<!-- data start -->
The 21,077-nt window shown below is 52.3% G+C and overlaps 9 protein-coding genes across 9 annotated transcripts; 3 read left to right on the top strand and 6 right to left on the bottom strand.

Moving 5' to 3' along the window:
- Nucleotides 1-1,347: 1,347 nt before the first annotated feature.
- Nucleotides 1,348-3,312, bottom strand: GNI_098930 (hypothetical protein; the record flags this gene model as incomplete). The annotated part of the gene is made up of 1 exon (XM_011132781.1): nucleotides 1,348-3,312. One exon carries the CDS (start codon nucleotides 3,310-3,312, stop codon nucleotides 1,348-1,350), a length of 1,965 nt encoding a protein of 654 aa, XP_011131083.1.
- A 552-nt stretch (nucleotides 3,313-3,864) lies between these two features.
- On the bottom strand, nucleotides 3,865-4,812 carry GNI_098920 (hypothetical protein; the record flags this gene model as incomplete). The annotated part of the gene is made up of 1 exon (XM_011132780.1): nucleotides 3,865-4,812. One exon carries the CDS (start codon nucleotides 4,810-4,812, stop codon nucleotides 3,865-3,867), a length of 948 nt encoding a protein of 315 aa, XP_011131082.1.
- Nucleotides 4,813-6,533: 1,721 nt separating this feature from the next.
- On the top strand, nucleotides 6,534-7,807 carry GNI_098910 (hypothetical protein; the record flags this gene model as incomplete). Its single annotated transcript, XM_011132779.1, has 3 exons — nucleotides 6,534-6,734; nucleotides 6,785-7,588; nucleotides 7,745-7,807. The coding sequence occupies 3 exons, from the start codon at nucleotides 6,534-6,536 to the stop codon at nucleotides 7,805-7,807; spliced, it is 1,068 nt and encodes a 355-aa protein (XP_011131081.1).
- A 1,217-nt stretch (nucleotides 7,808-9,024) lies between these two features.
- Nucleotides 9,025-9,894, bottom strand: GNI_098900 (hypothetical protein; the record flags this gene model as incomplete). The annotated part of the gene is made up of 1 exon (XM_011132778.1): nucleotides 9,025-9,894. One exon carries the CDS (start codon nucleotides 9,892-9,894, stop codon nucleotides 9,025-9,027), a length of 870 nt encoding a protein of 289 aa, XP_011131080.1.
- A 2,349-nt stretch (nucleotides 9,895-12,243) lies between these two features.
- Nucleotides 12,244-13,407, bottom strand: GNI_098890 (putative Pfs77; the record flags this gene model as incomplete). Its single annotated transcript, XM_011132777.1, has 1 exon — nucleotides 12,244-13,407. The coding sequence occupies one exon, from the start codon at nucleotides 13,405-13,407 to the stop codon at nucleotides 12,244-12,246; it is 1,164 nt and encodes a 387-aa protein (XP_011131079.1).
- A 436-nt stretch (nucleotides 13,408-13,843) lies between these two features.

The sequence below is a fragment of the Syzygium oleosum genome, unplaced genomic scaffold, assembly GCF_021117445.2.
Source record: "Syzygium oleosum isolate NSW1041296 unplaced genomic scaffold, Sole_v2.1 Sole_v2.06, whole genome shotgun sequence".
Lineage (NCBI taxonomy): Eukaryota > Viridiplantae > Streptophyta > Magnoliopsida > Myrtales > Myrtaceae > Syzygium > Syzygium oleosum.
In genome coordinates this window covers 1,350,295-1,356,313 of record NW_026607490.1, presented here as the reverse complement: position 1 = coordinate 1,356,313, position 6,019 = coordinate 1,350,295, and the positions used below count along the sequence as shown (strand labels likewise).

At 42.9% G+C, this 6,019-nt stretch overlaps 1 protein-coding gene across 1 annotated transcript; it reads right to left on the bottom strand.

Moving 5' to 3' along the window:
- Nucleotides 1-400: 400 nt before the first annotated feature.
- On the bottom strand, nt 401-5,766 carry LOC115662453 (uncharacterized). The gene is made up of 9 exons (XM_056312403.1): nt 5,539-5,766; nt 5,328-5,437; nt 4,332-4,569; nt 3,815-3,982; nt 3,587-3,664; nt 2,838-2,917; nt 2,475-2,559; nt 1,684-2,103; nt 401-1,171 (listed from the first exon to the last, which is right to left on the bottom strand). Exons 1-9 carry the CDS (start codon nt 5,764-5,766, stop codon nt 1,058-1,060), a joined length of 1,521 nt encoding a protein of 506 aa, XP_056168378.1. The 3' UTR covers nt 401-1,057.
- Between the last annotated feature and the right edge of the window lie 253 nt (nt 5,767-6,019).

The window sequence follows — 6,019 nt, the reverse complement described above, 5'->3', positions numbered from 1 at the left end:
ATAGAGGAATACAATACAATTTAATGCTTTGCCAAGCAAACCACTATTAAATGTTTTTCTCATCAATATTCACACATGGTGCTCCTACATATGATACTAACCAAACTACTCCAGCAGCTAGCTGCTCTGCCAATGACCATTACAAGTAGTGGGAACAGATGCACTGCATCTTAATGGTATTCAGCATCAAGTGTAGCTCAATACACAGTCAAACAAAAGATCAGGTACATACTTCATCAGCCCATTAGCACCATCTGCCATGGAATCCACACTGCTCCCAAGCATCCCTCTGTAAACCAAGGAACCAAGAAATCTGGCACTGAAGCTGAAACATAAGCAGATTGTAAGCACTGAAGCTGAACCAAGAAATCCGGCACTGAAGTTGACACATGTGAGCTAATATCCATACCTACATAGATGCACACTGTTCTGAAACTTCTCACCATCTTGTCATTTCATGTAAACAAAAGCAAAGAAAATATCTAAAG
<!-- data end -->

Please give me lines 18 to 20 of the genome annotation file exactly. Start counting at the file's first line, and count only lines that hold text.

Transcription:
At 42.9% G+C, this 6,019-nt stretch overlaps 1 protein-coding gene across 1 annotated transcript; it reads right to left on the bottom strand.

Moving 5' to 3' along the window:
- Nucleotides 1-400: 400 nt before the first annotated feature.